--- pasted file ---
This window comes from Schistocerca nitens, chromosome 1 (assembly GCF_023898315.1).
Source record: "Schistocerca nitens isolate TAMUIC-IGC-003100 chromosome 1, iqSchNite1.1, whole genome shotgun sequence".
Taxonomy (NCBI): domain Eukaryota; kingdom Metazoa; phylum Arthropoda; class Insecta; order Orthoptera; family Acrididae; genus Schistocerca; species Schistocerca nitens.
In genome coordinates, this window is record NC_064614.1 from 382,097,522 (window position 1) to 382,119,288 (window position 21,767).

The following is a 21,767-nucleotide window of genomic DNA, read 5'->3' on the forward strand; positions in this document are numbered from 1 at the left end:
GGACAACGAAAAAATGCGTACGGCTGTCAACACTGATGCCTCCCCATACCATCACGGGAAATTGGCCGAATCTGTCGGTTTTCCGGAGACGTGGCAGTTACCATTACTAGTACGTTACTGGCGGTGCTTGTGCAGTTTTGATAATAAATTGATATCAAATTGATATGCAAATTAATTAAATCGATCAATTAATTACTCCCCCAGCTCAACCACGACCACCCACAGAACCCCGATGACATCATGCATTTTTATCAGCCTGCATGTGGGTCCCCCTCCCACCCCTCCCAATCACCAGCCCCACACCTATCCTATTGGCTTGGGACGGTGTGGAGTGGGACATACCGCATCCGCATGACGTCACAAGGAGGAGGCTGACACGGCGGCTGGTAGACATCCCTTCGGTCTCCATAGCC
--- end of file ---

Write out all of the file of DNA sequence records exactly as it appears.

This window comes from Schistocerca nitens, chromosome 1 (assembly GCF_023898315.1).
Source record: "Schistocerca nitens isolate TAMUIC-IGC-003100 chromosome 1, iqSchNite1.1, whole genome shotgun sequence".
Taxonomy (NCBI): domain Eukaryota; kingdom Metazoa; phylum Arthropoda; class Insecta; order Orthoptera; family Acrididae; genus Schistocerca; species Schistocerca nitens.
In genome coordinates, this window is record NC_064614.1 from 382,097,522 (window position 1) to 382,119,288 (window position 21,767).

The following is a 21,767-nucleotide window of genomic DNA, read 5'->3' on the forward strand; positions in this document are numbered from 1 at the left end:
GGACAACGAAAAAATGCGTACGGCTGTCAACACTGATGCCTCCCCATACCATCACGGGAAATTGGCCGAATCTGTCGGTTTTCCGGAGACGTGGCAGTTACCATTACTAGTACGTTACTGGCGGTGCTTGTGCAGTTTTGATAATAAATTGATATCAAATTGATATGCAAATTAATTAAATCGATCAATTAATTACTCCCCCAGCTCAACCACGACCACCCACAGAACCCCGATGACATCATGCATTTTTATCAGCCTGCATGTGGGTCCCCCTCCCACCCCTCCCAATCACCAGCCCCACACCTATCCTATTGGCTTGGGACGGTGTGGAGTGGGACATACCGCATCCGCATGACGTCACAAGGAGGAGGCTGACACGGCGGCTGGTAGACATCCCTTCGGTCTCCATAGCC